A partisan dust-up at the Iowa Statehouse marred a ceremony scheduled to celebrate a milestone in black history. The National Bar Association, an association for black attorneys, was founded in Des Moines in the 1920s and officials were in town to donate the group’s archives to Drake University and to be honored at the statehouse.
But Republicans unhappy about a decision Democrats had made on another issue stormed out of the Iowa House just before the recognition ceremony was scheduled to begin.
Representative Helen Miller, a black legislator from Fort Dodge, was upset. "A very special moment like this and you have it just kind of shoved aside by partisan bickering," Miller told reporters.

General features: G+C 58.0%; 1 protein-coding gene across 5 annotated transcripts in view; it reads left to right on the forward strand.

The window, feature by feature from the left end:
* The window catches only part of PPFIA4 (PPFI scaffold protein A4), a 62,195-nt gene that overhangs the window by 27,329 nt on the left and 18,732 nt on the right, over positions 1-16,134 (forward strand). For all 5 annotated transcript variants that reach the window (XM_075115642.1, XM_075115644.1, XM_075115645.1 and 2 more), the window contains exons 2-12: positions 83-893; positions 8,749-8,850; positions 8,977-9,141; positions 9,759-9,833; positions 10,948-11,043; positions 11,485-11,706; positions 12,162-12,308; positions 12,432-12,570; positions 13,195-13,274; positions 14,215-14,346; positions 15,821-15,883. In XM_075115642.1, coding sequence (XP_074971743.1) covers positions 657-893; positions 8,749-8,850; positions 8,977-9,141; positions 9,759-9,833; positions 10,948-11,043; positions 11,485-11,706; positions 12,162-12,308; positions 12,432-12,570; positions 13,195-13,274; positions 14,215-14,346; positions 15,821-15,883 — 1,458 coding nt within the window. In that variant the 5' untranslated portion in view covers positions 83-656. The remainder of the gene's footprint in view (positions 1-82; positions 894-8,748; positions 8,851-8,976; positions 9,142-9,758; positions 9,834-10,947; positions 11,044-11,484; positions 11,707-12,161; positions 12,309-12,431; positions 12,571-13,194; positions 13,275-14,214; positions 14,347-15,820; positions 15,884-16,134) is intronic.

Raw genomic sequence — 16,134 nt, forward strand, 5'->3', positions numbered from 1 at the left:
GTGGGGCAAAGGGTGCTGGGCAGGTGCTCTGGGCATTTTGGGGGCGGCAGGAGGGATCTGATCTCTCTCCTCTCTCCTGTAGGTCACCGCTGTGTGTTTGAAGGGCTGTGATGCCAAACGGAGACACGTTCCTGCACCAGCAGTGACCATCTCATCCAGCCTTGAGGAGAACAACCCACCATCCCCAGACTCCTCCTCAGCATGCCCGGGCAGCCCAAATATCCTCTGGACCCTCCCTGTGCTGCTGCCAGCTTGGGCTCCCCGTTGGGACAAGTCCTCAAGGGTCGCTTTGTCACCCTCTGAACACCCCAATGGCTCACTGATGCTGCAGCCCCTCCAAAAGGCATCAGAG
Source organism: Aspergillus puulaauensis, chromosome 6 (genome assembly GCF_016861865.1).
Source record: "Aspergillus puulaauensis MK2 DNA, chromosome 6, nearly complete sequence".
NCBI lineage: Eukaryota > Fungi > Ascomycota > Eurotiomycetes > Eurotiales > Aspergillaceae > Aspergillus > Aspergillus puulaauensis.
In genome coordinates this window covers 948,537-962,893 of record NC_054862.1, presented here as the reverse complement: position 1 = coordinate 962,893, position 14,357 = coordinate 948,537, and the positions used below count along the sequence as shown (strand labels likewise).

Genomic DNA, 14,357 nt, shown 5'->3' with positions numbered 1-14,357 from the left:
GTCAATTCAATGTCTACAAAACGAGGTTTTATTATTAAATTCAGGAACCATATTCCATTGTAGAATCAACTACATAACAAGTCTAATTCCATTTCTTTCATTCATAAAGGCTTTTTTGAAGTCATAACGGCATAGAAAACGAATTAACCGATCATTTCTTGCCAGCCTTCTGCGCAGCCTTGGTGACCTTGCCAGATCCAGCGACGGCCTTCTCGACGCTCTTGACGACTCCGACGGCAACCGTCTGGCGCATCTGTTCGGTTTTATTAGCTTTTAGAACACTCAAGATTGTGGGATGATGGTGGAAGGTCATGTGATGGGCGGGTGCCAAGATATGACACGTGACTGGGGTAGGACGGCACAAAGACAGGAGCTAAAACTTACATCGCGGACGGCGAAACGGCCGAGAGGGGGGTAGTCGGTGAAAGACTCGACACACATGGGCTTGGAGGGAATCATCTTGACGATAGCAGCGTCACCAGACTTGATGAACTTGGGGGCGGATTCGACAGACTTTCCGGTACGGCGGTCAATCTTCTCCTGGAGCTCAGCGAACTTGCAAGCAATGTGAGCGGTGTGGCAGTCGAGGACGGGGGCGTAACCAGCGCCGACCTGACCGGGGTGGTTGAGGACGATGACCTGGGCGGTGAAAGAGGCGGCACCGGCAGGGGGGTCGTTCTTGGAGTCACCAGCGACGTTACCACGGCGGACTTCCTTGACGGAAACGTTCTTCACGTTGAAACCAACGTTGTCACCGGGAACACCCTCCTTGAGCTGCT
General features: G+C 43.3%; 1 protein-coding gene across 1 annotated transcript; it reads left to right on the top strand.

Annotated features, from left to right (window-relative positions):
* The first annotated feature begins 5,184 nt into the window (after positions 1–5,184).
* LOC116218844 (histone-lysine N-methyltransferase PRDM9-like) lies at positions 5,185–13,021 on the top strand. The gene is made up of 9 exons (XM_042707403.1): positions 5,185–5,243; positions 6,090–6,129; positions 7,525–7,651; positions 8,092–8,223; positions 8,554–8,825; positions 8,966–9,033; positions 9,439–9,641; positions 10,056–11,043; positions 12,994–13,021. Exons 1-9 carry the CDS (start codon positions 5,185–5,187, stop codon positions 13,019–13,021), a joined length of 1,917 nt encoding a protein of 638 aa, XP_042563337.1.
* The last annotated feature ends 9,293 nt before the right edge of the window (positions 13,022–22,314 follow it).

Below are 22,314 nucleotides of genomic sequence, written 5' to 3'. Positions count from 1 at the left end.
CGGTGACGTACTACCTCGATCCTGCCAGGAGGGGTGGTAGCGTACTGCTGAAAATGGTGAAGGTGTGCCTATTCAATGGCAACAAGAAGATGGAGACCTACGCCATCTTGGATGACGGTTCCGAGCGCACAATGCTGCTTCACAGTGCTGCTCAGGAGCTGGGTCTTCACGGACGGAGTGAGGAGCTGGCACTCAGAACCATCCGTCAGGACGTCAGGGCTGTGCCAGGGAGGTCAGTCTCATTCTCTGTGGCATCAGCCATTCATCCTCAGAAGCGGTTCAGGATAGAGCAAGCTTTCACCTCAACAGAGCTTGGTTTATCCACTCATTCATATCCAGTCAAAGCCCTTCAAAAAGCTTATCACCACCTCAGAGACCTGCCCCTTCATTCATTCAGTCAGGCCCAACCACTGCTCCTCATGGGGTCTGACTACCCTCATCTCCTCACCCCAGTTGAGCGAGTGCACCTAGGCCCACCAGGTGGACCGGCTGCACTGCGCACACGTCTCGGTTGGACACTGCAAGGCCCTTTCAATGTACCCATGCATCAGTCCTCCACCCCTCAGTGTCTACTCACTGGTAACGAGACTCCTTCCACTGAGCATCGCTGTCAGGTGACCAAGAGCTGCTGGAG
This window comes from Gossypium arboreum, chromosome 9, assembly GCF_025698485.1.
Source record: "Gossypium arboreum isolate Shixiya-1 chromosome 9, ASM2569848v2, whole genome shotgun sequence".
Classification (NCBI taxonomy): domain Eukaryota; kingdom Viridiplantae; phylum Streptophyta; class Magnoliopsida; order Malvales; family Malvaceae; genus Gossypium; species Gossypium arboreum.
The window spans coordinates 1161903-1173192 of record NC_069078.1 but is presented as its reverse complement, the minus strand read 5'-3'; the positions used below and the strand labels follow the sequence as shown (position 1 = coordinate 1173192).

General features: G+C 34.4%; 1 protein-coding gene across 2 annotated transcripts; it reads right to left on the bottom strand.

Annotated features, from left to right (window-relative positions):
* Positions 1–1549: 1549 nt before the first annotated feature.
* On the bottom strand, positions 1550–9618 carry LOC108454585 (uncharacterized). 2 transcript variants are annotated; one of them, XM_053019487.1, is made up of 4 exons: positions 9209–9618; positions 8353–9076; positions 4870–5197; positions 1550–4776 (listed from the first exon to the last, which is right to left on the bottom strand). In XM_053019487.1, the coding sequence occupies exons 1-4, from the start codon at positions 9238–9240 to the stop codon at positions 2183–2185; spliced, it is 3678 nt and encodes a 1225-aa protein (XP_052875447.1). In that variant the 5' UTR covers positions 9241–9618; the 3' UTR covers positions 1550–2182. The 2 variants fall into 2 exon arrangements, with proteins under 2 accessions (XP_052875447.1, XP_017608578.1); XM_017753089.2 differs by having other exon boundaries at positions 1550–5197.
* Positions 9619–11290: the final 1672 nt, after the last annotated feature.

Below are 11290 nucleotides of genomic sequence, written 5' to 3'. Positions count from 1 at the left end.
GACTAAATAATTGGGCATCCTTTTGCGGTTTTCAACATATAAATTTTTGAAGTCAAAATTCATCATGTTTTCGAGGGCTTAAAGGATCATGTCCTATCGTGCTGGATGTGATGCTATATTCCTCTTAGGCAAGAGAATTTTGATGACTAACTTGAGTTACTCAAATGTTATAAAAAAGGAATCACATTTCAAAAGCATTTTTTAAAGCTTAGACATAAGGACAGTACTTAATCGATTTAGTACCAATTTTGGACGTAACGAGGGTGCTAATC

By the time the Republicans returned, the ceremony was over and the black dignitaries who were being honored had left.
House Republican Leader Christopher Rants of Sioux City says it’s unfortunate. "I’m sorry about that. I was one of the co-sponsors of that resolution," Rants told reporters. "But I’m not the one who set the timing of this. I was not the one who decided to play that game."
The ceremony was held over the noon hour today. Rants and other Republicans were upset Democrats would not accept their amendments on a bill that limits the interest rates which can be charged on so-called car title loans. Debate on that bill began just after 5:30 p.m.
Willie Glanton of Des Moines, the first black woman to be elected to the Iowa Legislature, was honored during today’s noon-hour celebration. George Woodson, the first black attorney to practice law in Iowa, and Samula Brown, the first black graduate of the University of Iowa Law School, were also singled out as pioneers.